It’s normal for people in the tech industry to move around the globe in search of better jobs, or even just move around for the sake of moving around, the popular Digital Nomads™. I didn’t know exactly what I wanted to do with my life, but I knew that eventually, I would leave Brazil to live abroad somewhere.
Around 2016 I started working on some personal projects and publishing them on GitHub, like the Magento Chatbot extension for Magento and the Contract Builder, which I made to try out VueJs and to help a lawyer friend to create new legal contracts faster.
I was also always looking into hackathons to participate, just for the sake of improving my skills, practice my English and meet new people in the industry, in those search I found out about VanHackathon, which was a hackathon made by VanHack so I and a couple of friends decided to join it and make a chatbot integration for Shopify (we even made a promotional video for it), and for that, we ended up winning a VanHack Premium account, that gave us access to some perks and an exclusive Slack.
Fast-forward to 2018, and I received a job offer to move to São Paulo. However, I really liked my current employer back then, so I declined the offer. Just the fact that I received an offer made me want to test my interviewing skills with other companies. So I started applying for a couple of job openings, and I was struggling in dealing with all the different versions of my own resume, that was being tailored for each job listing I was applying to 😫. Tired of manually changing my resume back and forth multiple times per week, I’ve decided to create a tool to help me with that, and this is how Resume Builder was born. You can check its source-code here (don’t forget to star it).
After a couple of iterations, I was quite happy with the results, so I decided to add the option to use custom templates (which unfortunately is not available yet on v2) and share it on VanHack Slack, because I thought that it could be useful for more people. So I shared and kinda forgot about it.
A couple of days later a recruiter got in touch with me congratulating on the Resume Builder project and asking me if I knew React. Well, Resume Builder was built with React, and it was my first ever React app, so I told her that, and she was happy and impressed, so she booked me some interviews with some companies in the Netherlands, hooray. I was stoked.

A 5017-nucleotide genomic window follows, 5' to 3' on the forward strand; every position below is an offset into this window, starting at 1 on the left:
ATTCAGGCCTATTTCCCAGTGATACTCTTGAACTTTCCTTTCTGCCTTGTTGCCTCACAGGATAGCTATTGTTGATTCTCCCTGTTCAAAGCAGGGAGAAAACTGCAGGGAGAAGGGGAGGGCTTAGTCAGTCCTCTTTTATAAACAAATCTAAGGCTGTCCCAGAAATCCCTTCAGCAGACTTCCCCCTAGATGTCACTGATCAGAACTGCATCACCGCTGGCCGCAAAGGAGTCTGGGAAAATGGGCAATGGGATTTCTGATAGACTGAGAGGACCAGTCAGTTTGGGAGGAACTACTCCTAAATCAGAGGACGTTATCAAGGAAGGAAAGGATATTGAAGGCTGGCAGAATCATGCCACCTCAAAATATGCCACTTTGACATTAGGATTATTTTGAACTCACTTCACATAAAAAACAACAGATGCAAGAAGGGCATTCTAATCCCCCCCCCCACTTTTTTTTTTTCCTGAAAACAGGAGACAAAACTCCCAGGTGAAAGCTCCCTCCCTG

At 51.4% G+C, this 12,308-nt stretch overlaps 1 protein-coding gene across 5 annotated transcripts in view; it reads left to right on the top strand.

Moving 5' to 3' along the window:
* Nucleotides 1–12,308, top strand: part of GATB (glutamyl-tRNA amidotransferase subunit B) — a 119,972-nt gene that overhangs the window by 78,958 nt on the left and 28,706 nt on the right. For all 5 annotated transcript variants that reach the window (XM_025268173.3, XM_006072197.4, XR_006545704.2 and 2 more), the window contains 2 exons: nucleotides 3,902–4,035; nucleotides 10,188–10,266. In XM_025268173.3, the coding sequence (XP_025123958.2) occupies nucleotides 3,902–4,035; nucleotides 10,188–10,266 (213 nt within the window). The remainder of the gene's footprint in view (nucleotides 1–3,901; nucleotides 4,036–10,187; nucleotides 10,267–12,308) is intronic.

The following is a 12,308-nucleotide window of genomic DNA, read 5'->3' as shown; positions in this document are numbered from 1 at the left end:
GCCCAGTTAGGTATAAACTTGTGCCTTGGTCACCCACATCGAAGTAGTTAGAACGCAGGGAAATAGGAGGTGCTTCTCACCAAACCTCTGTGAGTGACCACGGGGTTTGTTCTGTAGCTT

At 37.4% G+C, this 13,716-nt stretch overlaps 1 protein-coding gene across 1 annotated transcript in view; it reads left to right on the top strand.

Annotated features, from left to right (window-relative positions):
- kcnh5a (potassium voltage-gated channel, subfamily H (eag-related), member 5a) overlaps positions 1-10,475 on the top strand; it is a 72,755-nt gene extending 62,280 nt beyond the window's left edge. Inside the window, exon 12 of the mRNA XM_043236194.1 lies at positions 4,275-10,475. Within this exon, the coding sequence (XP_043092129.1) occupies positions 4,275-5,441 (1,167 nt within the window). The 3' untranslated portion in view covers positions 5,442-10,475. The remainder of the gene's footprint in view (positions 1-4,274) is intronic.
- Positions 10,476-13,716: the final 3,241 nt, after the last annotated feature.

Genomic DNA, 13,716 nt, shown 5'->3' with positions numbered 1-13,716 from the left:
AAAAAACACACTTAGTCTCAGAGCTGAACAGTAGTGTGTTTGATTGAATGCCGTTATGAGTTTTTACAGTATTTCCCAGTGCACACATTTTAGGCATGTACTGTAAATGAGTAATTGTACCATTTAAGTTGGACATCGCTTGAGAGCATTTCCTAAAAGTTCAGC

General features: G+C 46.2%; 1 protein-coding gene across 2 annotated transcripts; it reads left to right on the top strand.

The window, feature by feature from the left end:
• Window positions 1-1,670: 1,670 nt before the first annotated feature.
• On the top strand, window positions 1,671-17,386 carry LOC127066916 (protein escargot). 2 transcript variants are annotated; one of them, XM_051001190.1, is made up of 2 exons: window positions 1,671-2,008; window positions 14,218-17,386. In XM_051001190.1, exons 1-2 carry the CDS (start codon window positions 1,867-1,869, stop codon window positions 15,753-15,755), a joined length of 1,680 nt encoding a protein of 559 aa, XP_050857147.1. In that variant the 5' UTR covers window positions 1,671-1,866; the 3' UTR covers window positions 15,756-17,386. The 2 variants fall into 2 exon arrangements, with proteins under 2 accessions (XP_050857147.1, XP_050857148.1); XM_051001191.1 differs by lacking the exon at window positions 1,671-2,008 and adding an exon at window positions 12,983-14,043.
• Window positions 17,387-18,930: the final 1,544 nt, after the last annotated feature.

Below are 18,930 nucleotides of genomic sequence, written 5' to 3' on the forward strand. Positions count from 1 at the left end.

All of that because in the middle of thousands of developers trying to land a job abroad, I was able to stand out thanks to an open-source project that honestly wasn’t even using React’s best practices or anything like that, but it was useful and showed recruiters that I was good at solving problems, I had no problems in learning new things and that I cared about having a good resume.
Back to the interviews, one of the companies sent me a React challenge to build a Q&A Single Page Application. Since I was already coding with React for a couple of weeks, I was able to finish the challenge without any trouble. That got me an interview with the tech leader in that company and after that with the CTO, things were looking good.
So one day I was participating in a hackathon when I received an email with a job offer to move to Amsterdam. I wasn’t really planning on leaving my employer at that moment, I just got a raise, and I was in a nice project, but I knew an opportunity like that don’t knock on your door every day, so I said yes, and the rest is history 🇳🇱.
When I look back on how I landed this job in Amsterdam, it all comes down to a simple open-source project with a mediocre idea, but it was something more than just having a resume with my name and a list of activities and skills that are really hard to stand out when all other resumes are doing the same thing. If you really want to work abroad, you need to put yourself out there, not necessarily only by making an open-source project, but by expanding your portfolio in a way that is meaningful to you. You could write Medium articles, make YouTube videos, a personal website (like this one), and so on. Don't give up. Getting a new job is a numbers game™, and it takes time, so why not use this time to also improve some of your skills?
That’s all I have for you today, I hope my story inspires you to get your dream job.